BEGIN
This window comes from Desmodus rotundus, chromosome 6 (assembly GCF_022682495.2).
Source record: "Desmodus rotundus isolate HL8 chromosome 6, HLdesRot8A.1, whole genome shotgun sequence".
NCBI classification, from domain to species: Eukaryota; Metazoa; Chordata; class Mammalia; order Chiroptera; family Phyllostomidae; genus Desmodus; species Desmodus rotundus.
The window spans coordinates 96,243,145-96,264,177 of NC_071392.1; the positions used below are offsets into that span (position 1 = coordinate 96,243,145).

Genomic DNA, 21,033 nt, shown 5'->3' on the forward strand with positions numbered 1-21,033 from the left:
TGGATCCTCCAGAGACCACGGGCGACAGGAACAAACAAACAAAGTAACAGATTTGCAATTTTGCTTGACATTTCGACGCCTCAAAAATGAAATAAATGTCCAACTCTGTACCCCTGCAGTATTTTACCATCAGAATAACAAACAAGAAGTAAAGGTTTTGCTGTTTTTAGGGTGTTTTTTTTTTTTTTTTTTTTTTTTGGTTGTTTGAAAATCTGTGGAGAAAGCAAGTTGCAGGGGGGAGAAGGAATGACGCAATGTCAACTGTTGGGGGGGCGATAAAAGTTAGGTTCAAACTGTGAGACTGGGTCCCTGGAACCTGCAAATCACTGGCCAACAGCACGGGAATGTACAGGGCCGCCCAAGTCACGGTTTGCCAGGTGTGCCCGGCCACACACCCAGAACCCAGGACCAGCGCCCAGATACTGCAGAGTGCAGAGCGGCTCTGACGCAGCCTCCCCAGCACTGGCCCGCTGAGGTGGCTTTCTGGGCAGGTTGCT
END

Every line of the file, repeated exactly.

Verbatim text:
This window comes from Desmodus rotundus, chromosome 6 (assembly GCF_022682495.2).
Source record: "Desmodus rotundus isolate HL8 chromosome 6, HLdesRot8A.1, whole genome shotgun sequence".
NCBI classification, from domain to species: Eukaryota; Metazoa; Chordata; class Mammalia; order Chiroptera; family Phyllostomidae; genus Desmodus; species Desmodus rotundus.
The window spans coordinates 96,243,145-96,264,177 of NC_071392.1; the positions used below are offsets into that span (position 1 = coordinate 96,243,145).

Genomic DNA, 21,033 nt, shown 5'->3' on the forward strand with positions numbered 1-21,033 from the left:
TGGATCCTCCAGAGACCACGGGCGACAGGAACAAACAAACAAAGTAACAGATTTGCAATTTTGCTTGACATTTCGACGCCTCAAAAATGAAATAAATGTCCAACTCTGTACCCCTGCAGTATTTTACCATCAGAATAACAAACAAGAAGTAAAGGTTTTGCTGTTTTTAGGGTGTTTTTTTTTTTTTTTTTTTTTTTTGGTTGTTTGAAAATCTGTGGAGAAAGCAAGTTGCAGGGGGGAGAAGGAATGACGCAATGTCAACTGTTGGGGGGGCGATAAAAGTTAGGTTCAAACTGTGAGACTGGGTCCCTGGAACCTGCAAATCACTGGCCAACAGCACGGGAATGTACAGGGCCGCCCAAGTCACGGTTTGCCAGGTGTGCCCGGCCACACACCCAGAACCCAGGACCAGCGCCCAGATACTGCAGAGTGCAGAGCGGCTCTGACGCAGCCTCCCCAGCACTGGCCCGCTGAGGTGGCTTTCTGGGCAGGTTGCT